temperature changes. The bellhousing distorts slightly when
subjected to temperature extremes. When the shaft binds, the
- Bolting the bellhousing to the engine can cause distortion.
- The bellhousing is a hostile environment, internal parts are
not bathed in oil, as inside a transmission. Dirt, from a
normal wearing clutch disc, gets in the bushings. You
guessed it--the shaft binds and the clutch slips.
- There are no dust seals inside the bellhousing. The
designers appeared unaware of clutch dust. There is however,
an external dust seal on the outer bushing. This is to
prevent dust, engine compartment dust, from entering. In
reality, it just makes it harder to grease the outer bushing.
- The bushings must be pressed in. This causes a slight
compression of the bushing, causing the shaft to bind and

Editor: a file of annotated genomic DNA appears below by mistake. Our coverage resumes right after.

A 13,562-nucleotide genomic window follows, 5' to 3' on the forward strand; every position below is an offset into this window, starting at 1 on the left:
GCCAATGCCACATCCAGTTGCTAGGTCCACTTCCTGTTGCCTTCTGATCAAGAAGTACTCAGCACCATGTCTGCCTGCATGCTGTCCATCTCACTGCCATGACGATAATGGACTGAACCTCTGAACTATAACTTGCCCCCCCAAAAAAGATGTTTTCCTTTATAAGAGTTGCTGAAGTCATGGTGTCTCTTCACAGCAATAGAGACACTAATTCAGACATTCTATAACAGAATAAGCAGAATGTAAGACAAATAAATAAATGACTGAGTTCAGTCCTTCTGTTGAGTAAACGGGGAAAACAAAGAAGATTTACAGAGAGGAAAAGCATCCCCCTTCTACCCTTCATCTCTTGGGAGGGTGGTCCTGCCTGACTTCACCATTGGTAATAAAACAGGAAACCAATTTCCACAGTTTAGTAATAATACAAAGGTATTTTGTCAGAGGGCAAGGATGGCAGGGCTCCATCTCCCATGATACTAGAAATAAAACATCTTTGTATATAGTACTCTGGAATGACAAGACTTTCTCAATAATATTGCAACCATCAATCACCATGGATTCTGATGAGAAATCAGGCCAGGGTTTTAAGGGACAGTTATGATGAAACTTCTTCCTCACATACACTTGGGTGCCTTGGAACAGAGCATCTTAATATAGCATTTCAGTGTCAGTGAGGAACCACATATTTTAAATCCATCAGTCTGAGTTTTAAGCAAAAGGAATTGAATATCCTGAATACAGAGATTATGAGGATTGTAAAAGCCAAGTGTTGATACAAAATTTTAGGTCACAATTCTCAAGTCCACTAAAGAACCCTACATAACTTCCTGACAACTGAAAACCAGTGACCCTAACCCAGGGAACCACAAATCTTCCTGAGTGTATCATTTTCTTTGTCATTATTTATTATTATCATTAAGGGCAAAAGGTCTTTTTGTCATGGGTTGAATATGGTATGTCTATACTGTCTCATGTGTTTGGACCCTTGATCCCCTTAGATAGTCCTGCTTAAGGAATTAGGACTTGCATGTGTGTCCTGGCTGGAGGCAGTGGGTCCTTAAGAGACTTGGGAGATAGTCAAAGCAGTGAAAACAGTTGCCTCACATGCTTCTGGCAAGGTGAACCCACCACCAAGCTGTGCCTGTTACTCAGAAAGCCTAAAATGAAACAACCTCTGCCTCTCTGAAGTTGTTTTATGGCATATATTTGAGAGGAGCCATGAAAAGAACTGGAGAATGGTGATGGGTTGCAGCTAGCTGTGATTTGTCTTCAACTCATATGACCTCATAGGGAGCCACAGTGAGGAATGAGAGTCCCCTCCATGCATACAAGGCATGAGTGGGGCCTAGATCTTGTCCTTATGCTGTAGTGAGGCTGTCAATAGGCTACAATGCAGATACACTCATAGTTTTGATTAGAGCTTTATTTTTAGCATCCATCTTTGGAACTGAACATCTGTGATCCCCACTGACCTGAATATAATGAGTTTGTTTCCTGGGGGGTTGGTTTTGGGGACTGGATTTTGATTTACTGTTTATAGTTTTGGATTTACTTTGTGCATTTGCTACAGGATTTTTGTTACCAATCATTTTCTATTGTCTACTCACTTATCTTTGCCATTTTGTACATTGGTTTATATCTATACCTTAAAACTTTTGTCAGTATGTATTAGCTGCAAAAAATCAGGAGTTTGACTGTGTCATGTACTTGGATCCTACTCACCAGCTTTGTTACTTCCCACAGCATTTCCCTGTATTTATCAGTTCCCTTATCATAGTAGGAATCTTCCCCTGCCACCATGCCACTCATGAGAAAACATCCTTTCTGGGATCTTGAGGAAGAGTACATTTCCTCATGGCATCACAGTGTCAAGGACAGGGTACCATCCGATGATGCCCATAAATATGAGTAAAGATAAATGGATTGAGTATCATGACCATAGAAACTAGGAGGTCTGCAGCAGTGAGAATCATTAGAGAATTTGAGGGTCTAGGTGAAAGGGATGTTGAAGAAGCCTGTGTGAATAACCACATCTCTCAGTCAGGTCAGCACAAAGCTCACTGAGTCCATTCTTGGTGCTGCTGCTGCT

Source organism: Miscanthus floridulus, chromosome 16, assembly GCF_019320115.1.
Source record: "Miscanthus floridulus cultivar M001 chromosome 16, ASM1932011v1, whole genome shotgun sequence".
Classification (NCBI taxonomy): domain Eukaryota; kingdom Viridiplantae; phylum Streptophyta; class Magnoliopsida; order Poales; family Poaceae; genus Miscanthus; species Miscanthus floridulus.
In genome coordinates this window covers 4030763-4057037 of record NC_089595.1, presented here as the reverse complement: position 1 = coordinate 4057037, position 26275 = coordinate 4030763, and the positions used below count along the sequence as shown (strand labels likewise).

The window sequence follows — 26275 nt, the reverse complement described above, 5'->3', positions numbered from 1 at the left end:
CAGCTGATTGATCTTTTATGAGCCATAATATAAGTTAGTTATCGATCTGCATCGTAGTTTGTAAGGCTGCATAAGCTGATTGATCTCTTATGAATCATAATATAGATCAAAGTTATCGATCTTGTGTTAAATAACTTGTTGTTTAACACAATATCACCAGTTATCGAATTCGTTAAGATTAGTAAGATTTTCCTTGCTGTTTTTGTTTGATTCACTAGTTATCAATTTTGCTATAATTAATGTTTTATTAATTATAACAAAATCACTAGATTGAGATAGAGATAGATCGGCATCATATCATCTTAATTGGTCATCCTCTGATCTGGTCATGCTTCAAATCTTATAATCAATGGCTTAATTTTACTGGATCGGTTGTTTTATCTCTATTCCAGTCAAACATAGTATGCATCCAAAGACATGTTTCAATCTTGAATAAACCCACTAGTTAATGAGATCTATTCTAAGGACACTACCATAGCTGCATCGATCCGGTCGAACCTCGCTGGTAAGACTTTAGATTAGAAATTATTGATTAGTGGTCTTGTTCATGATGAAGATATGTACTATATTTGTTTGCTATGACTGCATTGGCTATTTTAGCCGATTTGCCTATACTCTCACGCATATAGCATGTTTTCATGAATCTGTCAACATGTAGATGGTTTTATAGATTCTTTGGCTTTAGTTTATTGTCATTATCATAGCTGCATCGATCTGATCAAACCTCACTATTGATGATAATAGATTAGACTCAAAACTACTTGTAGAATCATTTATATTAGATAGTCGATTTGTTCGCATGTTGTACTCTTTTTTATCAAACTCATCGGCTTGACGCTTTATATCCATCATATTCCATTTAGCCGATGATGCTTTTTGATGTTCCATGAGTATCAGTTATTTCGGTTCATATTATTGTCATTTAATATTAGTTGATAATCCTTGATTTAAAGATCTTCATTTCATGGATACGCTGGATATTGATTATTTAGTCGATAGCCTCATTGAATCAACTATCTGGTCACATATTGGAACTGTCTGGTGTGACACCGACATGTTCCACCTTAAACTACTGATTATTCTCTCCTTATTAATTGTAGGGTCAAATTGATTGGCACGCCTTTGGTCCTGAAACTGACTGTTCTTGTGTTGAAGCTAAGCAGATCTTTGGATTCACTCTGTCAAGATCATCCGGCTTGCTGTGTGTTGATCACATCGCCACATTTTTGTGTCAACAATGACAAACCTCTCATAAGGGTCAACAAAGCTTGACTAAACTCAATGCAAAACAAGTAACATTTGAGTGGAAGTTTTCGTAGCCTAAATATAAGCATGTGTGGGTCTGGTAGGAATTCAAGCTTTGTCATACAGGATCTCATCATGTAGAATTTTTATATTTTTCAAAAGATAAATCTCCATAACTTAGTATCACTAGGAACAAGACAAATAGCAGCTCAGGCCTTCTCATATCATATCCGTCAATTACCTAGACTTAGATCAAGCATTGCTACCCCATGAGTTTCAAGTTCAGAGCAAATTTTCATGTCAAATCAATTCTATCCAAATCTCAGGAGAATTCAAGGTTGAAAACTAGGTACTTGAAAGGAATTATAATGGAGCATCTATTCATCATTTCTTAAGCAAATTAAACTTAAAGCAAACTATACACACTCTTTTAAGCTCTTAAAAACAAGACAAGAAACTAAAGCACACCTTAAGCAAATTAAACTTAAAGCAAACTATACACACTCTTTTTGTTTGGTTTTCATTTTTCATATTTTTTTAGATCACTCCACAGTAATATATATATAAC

the clutch to slip.
- Production tolerances. When GM orders a part, they specify
its design limits. They do not ask the supplier of what
tolerances he is capable. GM demands a perfect part and that
is impossible. Normal production variances cause, on
occasion, a tight fit and a slipping clutch. This could
easily be avoided if GM were to specify tolerances based on
the real world.
- If you have a tight fit and clutch dust, you must have a
grease fitting for each bushing. There are none.
The entire clutch system appears to be a one-off show car design,
never intended for production, because:
- there is no adjustment anywhere for pedal free play
- $200 worth of hydraulic parts are used when a $25
clutch cable would have been much more sensible.
Remember that the Fiero project was a design "exercise," viewed
as an interesting project or "busy work" by the designers. When
the project WAS scheduled for production, it was canceled 3
times. When the 4th go-ahead was given, the designers weren't